AANUM PENNUM (Malayalam)
Producers: C.K. Padma Kumar and M. Dileep
Directors: Jai. K, Venu and Aashiq Abu
Cast: Indrajit Sukumaran, Samyuktha Menon, Joju George, Parvathy Thiruvothu, Darshana Rajendran, Asif Ali, Roshan Mathew, Nedumudi Venu and Kaviyoor Ponnamma
OTT Platform: Amazon Prime Video
By Jyothi Venkatesh
This is by far one of the most refreshingly told anthologies of stories about man-woman relationships, delivering home the subtle message that while a man has might, a woman has the mind. The three stories in the anthology deal with the women protagonists Savithri, Rachiyammma and Rani. What I personally loved the best about each of the three stories is that the female protagonists are not only decisive, brave and sorted when one compares them to their respective insecure, indecisive and at times even abusive male counterparts. By the way, in Malayalam , Aanum Pennum means Man & Woman
The three stories in the anthology are that of Savithri, Rachiyammma and Rani. Savithri is directed by Jay K, and the story is set in Kerala at the time right after the British Raj when the communists are publicly prosecuted. Savithri, a comrade on the run, finds refuge disguised as a house-help. Her story is juxtaposed against the story of Panchali from Mahabhaharatha as she lives in exile disguised as a chaperone, as wanted by the party.The premise of the second segment seems to suggest illogically that her potential rape by a powerful man is one side of a coin, while the other side of her is her willingness to use her own body as a weapon when needed. If this is indeed the intent, it is problematic to say the least. While Samyukta gets into the skin of her difficult character with effortless ease, Indrajit Sukumaran is just about adequate.
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The second story Rachiyammma, directed by Venu, is based on a 1969 novella written by Uroob and revolves around Rachiyamma, a fiery but no nonsense milk-maid and her platonic affection towards a plantation officer who takes charge at the estate near her home. Rachiyamma and Kuttikrishnan (the writer’s real name) part ways because of her sexual conservatism since she has taken a vow during a difficult phase in her life to “never stray”. After he leaves the place, she changes her mind about her resolution, acknowledging that it is actually a human need. Parvathy Thiruvoth is as usual brilliant while Asif Ali suits the part.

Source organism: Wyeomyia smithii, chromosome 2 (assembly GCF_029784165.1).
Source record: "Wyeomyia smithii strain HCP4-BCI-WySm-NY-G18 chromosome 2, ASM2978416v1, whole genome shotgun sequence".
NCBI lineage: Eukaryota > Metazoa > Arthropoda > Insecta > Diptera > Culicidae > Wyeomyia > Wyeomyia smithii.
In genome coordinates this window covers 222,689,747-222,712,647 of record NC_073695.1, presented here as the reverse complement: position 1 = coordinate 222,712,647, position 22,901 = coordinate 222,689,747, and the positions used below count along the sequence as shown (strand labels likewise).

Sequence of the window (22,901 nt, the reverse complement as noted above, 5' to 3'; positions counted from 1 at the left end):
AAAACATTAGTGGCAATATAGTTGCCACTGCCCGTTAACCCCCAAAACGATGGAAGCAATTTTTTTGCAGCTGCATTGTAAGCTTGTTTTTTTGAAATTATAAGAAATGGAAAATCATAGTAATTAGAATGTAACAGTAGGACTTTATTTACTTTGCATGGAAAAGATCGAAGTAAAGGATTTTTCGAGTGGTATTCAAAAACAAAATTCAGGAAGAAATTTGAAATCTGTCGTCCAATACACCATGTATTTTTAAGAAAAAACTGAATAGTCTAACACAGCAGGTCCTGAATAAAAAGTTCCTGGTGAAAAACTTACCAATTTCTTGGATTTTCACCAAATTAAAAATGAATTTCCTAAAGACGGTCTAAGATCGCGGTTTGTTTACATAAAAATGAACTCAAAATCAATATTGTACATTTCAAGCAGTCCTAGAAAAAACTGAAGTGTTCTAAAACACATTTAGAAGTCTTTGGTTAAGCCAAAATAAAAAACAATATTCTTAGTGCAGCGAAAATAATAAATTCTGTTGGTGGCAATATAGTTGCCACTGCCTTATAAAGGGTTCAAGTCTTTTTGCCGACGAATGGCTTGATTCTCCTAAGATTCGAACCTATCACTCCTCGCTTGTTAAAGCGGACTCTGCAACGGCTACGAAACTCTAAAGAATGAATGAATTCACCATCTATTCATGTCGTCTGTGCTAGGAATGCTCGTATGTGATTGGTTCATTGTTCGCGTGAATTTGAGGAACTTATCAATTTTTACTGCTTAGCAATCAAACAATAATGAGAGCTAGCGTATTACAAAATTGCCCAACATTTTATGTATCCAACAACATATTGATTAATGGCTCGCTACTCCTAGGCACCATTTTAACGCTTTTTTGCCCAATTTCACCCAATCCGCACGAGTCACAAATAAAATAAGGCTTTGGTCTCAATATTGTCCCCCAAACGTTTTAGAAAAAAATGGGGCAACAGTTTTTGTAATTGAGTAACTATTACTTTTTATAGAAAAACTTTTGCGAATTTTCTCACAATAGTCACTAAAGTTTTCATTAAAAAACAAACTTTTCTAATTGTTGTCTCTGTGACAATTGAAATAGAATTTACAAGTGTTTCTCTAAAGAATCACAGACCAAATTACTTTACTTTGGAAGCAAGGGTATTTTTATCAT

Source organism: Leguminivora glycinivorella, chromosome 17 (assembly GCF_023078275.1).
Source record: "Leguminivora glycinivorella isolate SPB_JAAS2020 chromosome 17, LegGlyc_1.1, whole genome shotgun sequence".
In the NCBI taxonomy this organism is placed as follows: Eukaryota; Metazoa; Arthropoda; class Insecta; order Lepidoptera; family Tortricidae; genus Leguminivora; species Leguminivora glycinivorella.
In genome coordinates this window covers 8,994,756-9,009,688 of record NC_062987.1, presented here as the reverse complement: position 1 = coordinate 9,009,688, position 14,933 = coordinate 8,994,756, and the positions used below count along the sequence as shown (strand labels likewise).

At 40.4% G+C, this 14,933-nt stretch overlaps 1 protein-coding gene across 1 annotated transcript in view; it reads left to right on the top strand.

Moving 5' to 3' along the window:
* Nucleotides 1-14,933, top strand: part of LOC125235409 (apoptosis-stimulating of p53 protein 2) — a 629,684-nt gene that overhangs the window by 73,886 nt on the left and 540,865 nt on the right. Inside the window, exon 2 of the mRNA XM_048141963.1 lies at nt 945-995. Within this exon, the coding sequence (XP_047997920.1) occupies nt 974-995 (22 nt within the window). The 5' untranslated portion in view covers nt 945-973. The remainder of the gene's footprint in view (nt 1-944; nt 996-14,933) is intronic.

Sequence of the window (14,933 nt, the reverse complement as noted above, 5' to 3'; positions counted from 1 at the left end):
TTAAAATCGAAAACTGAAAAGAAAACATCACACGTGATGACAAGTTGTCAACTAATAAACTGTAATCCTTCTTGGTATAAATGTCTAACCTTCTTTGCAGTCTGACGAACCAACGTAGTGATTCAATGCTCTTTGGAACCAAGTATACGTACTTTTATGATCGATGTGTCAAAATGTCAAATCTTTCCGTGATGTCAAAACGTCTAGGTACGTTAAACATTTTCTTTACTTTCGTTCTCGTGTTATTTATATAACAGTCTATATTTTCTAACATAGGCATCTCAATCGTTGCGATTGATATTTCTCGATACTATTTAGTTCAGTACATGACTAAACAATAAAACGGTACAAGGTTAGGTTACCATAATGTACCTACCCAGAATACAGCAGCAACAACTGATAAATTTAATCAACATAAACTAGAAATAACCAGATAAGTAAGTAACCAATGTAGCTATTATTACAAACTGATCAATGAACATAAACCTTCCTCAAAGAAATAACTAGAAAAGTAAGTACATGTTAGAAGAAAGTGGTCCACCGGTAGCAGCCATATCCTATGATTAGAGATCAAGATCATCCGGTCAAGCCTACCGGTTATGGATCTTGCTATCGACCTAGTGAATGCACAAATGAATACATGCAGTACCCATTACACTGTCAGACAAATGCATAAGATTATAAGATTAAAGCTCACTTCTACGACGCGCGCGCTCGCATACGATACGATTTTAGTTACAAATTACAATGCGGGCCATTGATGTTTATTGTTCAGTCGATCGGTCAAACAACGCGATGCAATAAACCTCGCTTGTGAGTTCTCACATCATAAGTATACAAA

The third tale which I personally found to be the best as well as logically not at all questionable unlike the earlier two stories revolves around Rani, directed by Aashiq Abu, and sets out to tell the tale of two young and eager college-going teenage lovers whose eagerness and curiosity get the better of them. This segment is based on a short story by the popular contemporary writer, Unni R.
Darshana Rajendran plays the protagonist whose boyfriend (Roshan Mathew) is anxious to have sex with her, in a emote jungle but in a place where they will not be found out by his family or for that matter their community. She is indifferent to what others think. Though the subject of the short story is quite interesting and reflects what the youngsters today think, The twist in the end when the scene shifts to an old couple featuring a delightful Nedumudi Venu and Kaviyoor Ponnamma is mindless but seems to have been incorporated just to entertain the audiences in a wicked way. Darshana Rajendran is cute while Roshan Mathews fits the bill.
On the whole, the anthology is exquisite , endearing, engaging, witty and what’s more proves that women have a mind of their own whereas men often prove to be indecisive.